//We as queer and trans Latinx people need to see what happened in Orlando as a reminder that our human dignity, our lives are connected to the liberation of Black people, Muslim people, of women, of Trans people. So we cannot move forward without working with these communities to end White supremacy, patriarchy. And that when we say "Latinx" we mean, and it includes, Asian folks, Black people, Muslims, Native Americans//
—Jorge Gutierrez, “Trans and Queer Latinxs Respond to #PulseOrlando Shooting”
bozalta’s second edition, #bozalta4BlackLives, is a response to the Black Lives Matter Movement’s call to action that we do more to recognize the intersectionalities of Black lives and the multifaceted oppressions that Black people in the US and the world at large experience daily. Seeking to be in solidarity with BLM and to actively listen to what the movement asks of us, we put out our 2016 Call for Contributions. We were humbled and moved by the range of radical works we received. Speaking to a multiplicity of subjects and concerns — anti-blackness in Latinx communities, police brutality, mourning, love, solidarities, cross-border familias & the violences of diaspora, etc. — the contributors to #bozalta4BlackLives offer images, sounds, and texts that generate critical hope in the midst of relentless institutional violence. Their works promote revolution as a form of healing and enact new moral imaginations to dismantle systemic oppressions.
We invite you, our readers, to explore and move through this digital edition however you desire, in any way that feels good to you. That said, we have organized #bozalta4BlackLives into four interrelated themes. By organizing the contributions in this way, we intend to give our readers a guided path to “reading” the poems, videos, visual art, scholarly articles, and musical pieces. Our first theme, “Land, Life, and Labor,” considers the layers of violence that not only undermine dignified living, but also inflict pain on land and our homes. The second theme, “State Violence,” speaks directly to institutional White supremacy, police brutality, and the carceral regime. Following the BLM Movement’s directive to #SayTheirNames, several pieces in this section speak the names of those we have lost to state sanctioned violence. Our third theme, “Afro-Latinidad,” celebrates Black Latinidad while it also examines sentiments of anti-blackness present in Latinx communities. In our final theme, “Otros Mundos,” the contributors share expressions of hope, peace, and acceptance that together envision and bring about alternative realities and freedom dreams.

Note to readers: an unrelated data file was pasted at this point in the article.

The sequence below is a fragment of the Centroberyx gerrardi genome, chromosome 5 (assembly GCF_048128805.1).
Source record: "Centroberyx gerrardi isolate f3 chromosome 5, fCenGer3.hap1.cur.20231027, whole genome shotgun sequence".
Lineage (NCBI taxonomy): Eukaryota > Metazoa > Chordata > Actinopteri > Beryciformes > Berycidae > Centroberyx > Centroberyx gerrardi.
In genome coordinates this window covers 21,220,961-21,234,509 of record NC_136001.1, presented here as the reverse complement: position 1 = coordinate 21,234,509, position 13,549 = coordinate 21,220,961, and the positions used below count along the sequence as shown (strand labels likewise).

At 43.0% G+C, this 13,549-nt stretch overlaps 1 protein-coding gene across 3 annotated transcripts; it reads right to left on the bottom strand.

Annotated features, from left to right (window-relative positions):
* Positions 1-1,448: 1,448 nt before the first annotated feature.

Taking our cue from women of color theorists and writers who came before us, we developed our own methods for selecting the contributions published in this edition. We made a collective decision to move away from a (color)blind review process and instead privileged contributors’ identities, politics, situated knowledges, and life experiences when making our editorial selections. Our method sought to recognize our communities and empower their visions as activists, artists, and scholars. After visiting and revisiting works, debating and learning from each other as a collective as well as from our contributors, we are very proud and pleased to share #bozalta4BlackLives with friends and community all over the world.
We understand that we are joining many voices already in dialogue about how to be, and how not to be, in solidarity with the movement for Black lives. We also understand that this edition is not conclusive. Our intention for this edition is to urge our readers to join us and others in responding to the BLM call to action, building new worlds, and recognizing ourselves in others, especially as we collectively experience and mourn tragedies in #Orlando, #Ayotzinapa, #Oaxaca, and more. We hope #bozalta4BlackLives inspires dialogue at the dinner table, on the ground activism, art, writing, singing, and reflection.
We would like to specifically thank the following folx who have supported us with their mentorship, resources, webtech expertise, artwork, and love. Gracias a Judy Baca, Charlene Villaseñor Black, the UCLA Department of Chicana/o Studies, UCLA Graduate Student Publications, Stacey Meeker, William J. Wiltschko, Miguel Angel Flores, and Christopher J. Palomo.
The bozalta Collective
Isabel Durón | Alana de Hinojosa | Joseph Rios
Kaelyn Rodríguez | Rose Simons | Rafa Solórzano